“At night, while everyone else is sleeping, I’m awake.”

This is the tale of the performance, Sleep. On October 27th, the Annenberg Center presented Sleep's world premiere. Inspired by best–selling writer Haruki Murakami’s short–story of the same title, the performance is the story of an unlikely heroine, one who has not slept for seventeen days.

The show starts on the seventeenth day. Center stage, the woman paces around her room that is walled in by pitch black curtains. Trembling, she walks forward, turns the corner, collapses on the chair, and gets back up. Then she walks forward, turns the corner, collapses on the chair, and gets back up. Again and again and again. All the while, she repeats, “I can’t sleep. I can’t sleep. I can’t sleep.” 

The woman then catapults the audience to the night this all started. She had a dream, a terrifying dream. In this dream, a shadow looms over her pouring water over her. This simple act leads to one conclusion: a part of her has died. 

So she continues each day, awake but never really awake. Each morning, her husband wakes up, eats the breakfast she has prepared, and drives their son to school. As for her, she drives to the market, goes grocery shopping, makes lunch, does the laundry, makes dinner, and then goes to bed. It’s the same routine each day, a routine separated only by sleep. To the woman, life is consisted of two rules: “You push this button and pull that lever.” Before long, it is clear that sleep is only a reminder that there is no difference between today and tomorrow.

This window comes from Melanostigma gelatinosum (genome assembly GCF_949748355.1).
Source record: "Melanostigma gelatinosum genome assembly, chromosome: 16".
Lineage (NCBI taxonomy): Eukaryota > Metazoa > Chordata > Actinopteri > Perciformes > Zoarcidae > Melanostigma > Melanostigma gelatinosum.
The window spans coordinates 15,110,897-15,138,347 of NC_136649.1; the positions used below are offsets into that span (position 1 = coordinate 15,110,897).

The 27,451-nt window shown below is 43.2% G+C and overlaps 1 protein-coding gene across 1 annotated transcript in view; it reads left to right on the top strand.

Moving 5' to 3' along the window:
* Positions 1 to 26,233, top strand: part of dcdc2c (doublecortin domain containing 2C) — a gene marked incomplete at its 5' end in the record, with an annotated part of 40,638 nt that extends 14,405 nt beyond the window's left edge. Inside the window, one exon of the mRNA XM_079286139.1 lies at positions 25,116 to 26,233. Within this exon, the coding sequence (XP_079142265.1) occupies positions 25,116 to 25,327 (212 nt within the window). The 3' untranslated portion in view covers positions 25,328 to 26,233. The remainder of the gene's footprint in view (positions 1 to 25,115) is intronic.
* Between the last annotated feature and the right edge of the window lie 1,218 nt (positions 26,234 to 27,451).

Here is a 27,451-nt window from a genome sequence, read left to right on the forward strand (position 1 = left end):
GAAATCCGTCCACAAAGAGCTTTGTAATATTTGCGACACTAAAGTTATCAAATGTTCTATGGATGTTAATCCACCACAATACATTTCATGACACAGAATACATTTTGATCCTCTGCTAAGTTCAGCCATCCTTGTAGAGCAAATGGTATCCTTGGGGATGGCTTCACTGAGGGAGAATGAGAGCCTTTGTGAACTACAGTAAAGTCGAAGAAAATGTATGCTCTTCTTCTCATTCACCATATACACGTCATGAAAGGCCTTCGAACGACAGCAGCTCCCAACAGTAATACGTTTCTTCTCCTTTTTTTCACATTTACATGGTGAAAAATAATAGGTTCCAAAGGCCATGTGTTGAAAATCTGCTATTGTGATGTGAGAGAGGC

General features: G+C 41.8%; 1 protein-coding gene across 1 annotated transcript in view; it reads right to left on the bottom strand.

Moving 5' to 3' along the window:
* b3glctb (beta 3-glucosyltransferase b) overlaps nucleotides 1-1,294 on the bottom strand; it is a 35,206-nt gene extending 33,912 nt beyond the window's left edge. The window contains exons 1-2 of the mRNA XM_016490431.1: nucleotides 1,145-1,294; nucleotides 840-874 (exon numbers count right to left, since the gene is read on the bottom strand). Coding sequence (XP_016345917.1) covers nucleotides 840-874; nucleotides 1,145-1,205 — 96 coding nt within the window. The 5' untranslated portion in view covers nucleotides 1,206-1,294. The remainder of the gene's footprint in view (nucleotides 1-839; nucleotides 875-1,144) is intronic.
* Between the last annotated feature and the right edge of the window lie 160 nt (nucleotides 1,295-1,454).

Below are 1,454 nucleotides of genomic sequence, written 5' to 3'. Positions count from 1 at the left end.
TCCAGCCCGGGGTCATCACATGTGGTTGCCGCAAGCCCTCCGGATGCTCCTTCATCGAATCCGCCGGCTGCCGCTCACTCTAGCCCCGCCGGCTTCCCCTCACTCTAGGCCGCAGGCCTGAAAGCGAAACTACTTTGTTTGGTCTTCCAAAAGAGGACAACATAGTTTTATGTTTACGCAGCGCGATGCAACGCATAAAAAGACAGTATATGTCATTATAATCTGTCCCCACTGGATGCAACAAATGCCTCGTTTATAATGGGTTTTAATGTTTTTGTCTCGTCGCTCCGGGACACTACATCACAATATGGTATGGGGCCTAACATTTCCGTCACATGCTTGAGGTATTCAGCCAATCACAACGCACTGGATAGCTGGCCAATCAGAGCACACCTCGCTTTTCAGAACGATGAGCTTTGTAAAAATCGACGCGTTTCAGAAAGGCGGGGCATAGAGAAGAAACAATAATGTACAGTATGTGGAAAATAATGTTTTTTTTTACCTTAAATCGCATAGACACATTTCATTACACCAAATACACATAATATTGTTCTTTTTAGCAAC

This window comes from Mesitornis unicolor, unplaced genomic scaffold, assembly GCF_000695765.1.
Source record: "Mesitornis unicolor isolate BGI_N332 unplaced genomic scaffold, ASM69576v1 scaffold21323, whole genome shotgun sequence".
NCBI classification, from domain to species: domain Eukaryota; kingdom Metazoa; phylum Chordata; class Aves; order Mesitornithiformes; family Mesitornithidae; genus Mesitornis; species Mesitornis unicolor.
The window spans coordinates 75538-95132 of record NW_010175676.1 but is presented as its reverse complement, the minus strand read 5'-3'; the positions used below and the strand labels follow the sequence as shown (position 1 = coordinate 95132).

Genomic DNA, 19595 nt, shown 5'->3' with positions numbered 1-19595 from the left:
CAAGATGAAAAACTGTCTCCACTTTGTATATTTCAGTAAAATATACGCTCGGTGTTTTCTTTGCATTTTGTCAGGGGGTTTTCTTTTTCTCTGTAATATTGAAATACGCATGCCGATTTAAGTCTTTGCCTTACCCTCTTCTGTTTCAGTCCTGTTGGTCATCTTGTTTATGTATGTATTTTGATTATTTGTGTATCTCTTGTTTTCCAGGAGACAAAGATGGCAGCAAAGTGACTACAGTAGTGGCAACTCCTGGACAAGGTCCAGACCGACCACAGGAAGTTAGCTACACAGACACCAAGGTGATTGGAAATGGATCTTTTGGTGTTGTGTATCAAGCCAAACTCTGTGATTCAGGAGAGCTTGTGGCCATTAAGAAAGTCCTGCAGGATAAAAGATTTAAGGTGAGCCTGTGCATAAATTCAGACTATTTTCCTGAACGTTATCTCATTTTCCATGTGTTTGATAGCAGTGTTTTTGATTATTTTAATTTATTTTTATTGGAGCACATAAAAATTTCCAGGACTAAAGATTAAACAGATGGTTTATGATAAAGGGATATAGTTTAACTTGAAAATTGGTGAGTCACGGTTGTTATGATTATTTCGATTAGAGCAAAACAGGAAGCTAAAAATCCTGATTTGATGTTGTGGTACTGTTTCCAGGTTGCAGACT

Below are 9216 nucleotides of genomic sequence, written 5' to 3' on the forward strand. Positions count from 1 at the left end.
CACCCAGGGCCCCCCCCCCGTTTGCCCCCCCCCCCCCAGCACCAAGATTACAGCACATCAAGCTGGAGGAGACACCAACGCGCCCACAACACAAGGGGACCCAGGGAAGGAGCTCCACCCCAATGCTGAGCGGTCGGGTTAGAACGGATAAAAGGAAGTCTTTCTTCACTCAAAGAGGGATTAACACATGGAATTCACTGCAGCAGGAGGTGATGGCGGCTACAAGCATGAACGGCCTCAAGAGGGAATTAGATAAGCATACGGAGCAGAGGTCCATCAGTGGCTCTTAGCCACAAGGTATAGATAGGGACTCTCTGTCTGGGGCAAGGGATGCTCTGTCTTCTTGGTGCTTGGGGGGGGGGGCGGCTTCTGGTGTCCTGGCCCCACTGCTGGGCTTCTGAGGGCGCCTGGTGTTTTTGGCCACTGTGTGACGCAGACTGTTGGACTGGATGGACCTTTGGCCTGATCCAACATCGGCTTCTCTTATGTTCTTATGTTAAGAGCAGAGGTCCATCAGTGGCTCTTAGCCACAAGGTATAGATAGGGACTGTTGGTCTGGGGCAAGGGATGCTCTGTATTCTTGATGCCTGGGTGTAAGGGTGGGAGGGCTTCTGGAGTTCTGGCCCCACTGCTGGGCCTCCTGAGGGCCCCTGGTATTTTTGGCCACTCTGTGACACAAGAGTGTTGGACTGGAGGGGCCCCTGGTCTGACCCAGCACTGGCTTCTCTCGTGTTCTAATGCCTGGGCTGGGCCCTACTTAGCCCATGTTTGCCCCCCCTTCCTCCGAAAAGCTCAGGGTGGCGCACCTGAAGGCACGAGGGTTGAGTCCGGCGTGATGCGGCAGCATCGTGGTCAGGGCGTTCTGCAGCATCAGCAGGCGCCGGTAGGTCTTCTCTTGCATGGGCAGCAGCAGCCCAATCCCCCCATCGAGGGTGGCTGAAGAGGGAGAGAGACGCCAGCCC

But perhaps, without sleep, that cycle will break. And so it does. Her patterns of behavior begin to change. She drinks brandy, something which she has long stopped since becoming a housewife and mother. She eats chocolate, something her dentist husband absolutely detests. She goes swimming, each time trying to cleanse herself out this existence. 

She reads Anna Karenina, a story she once loved but has since never felt as if she had the time to read. The story mirrors her own life, or at least her ideal life: Anna is married and has a son, who she stays with. But once she meets another man, she finds the courage to break free of the oppressive force of social norm. Though the ending of Sleep is left open–ended, at least the woman has found what had died that fateful night: her own oppression.

Sleep is a beautifully performed commentary on the banality of life and its eternal repetition. In each scene, performers stand behind, in front of, and across from the main heroine, mirroring her psychological state. As her inner conflict comes into full view, her mirror–self thrashes on the floor. As she realizes the cause of the death inside her, her mirror–self flails and reaches for something that is never quite reachable. Once again, the entire show is a reflection of the genius of Murakami’s surrealism and magical realism. 


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